Optimizing Literacy Instruction for our Special Education Students: Part 2

If a student has gone through the Response to Intervention (RTI) tiers and is now receiving special education they are showing a need for highly individualized instruction. They need highly trained teachers who have a deep understanding of literacy and can provide the student with individualized support throughout their entire day. The student will receive the most benefit from service providers working together in a coordinated manner to avoid disconnected learning that might be contradictory and confusing to a learner.

There are specific opportunities and supports that we can provide for our special education students (or any struggling readers) that can be applied to both classroom and intervention literacy experiences to increase students’ chances of becoming readers and writers and even decrease the need for classification.

Increase reading and writing opportunities

Students receiving special education often receive more isolated skills work in the form of flashcards and skills worksheets. This type of work has no connection to real reading and writing which is exactly what these students need the most.

Special education students are frequently taught with highly scripted programs that are heavy in phonics instruction and light in teacher decision making. We are shortchanging our students when we take this one size fits all approach. If these programs were the answer we would not continue to have such dismal results with our special education students. No one way of teaching children how to read will meet the needs of all of our students whether they receive special education or not. To make the most impact it is necessary to drop these costly programs, work to make teachers more knowledgeable and as a result improve the quality of the teaching.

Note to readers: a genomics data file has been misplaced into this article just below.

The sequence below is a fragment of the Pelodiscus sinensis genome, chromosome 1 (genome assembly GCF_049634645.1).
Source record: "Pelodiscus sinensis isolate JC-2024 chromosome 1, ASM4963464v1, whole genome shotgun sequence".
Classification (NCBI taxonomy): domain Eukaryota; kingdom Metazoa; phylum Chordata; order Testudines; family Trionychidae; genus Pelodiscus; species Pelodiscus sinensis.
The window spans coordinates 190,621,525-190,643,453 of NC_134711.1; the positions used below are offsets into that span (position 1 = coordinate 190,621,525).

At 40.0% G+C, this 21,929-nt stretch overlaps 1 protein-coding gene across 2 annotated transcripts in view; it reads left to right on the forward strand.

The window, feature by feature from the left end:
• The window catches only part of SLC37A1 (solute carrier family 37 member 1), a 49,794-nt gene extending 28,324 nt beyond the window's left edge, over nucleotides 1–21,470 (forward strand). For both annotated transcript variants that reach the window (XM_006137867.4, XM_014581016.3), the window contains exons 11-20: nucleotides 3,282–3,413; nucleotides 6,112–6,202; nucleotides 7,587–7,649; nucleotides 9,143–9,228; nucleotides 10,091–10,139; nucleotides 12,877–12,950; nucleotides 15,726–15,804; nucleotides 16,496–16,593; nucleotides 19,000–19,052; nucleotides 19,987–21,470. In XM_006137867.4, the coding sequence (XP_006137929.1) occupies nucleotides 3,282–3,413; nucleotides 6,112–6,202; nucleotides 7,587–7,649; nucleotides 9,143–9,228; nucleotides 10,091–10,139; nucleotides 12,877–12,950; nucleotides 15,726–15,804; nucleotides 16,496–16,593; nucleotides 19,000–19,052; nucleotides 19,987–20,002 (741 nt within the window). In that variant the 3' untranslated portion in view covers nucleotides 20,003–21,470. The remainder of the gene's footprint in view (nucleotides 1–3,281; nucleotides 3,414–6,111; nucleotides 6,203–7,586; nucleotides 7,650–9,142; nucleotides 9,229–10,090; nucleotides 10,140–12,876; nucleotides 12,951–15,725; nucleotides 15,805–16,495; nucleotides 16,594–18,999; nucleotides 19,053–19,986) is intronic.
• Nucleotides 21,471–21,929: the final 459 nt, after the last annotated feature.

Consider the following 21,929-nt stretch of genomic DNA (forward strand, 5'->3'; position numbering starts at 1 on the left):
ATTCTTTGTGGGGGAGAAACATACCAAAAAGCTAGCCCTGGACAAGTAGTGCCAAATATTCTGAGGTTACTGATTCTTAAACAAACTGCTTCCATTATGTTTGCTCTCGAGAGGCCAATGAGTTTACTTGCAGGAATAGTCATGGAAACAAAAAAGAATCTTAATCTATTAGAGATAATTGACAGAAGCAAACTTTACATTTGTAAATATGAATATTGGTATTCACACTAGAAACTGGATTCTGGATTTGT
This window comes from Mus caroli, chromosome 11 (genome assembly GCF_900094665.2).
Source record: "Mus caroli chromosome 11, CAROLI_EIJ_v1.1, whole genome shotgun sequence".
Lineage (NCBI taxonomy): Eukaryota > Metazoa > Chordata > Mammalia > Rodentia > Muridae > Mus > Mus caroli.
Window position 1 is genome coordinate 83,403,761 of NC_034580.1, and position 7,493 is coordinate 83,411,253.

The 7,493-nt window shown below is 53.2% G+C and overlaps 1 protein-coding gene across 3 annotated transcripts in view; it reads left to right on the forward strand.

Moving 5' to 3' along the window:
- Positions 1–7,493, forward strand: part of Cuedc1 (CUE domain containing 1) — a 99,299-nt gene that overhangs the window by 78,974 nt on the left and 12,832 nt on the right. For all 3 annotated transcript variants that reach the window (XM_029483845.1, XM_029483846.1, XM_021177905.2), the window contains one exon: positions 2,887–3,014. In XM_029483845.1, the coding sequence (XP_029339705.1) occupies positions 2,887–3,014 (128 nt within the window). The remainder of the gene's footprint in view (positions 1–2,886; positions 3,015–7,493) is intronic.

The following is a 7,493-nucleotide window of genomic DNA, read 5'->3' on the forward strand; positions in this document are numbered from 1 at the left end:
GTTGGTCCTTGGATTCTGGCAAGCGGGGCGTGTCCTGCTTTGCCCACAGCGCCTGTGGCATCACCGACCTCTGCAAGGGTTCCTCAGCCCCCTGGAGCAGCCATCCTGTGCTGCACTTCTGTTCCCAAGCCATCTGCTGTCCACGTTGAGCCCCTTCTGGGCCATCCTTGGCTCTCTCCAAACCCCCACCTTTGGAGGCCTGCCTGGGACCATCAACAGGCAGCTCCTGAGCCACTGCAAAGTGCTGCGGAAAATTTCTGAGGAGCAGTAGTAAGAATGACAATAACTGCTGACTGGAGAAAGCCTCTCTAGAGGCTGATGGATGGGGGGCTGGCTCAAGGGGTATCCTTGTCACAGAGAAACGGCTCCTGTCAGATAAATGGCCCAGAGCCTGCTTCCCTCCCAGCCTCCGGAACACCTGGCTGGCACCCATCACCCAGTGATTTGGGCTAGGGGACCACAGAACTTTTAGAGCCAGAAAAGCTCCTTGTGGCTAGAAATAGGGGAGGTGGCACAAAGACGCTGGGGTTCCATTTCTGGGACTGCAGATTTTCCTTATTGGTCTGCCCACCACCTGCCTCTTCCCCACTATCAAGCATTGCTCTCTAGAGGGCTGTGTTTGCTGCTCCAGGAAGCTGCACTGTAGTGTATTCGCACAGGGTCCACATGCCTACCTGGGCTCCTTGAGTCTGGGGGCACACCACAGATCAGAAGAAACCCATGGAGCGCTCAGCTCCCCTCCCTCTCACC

In regards to our youngest readers who may know few letters, it is important to note that students do not need to know all of their letters to work with what they know in print (Clay, p. 62). We slow down their learning, compounding the problem when we hold them to that standard. They need opportunities to use the little they know in authentic reading and writing experiences.

Sometimes special education students are in classrooms where there are few texts that they can actually read. There are also some situations where they read less than 10 minutes (out of 30 minutes) during their literacy support services and sometimes there is no reading at all only skills practice (Allington, p. 62).

It can be tricky to increase the amount of reading and writing our special education students engage in because they may avoid reading and writing activities due to their literacy struggles. If students have had repeated exposure to meaningless skill and drill tasks and books that are too difficult they may be turned off from reading and writing not seeing the purpose.

We have to provide all of our students, especially those in special education, meaningful interactions with texts, books that they can access and read with a high accuracy rate, and choice of high quality and high-interest texts. We need to be creative and persistent in matching these students up to books that will get them hooked on reading.

Provide emotional support

“Recent neurological research proves that emotions are central to learning. They impact what children learn, how they learn it, and how they feel about themselves while engaged in the learning process” (Lyons, p. 72).

If a student experiences repeated daily struggles they will begin to feel like a failure. They may start to display avoidance behaviors (e.g., escaping to the bathroom or nurse’s office, arguing, throwing materials). Some behaviors may be quite difficult to work with but a good place to start is by building a trusting respectful relationship at the very beginning of your time together. Try to understand what the child’s words and actions are telling you and try not to be quick to dismiss their feelings. If we provide students with a safe place to learn with routines in place we can help to relieve anxiety making it easier to learn.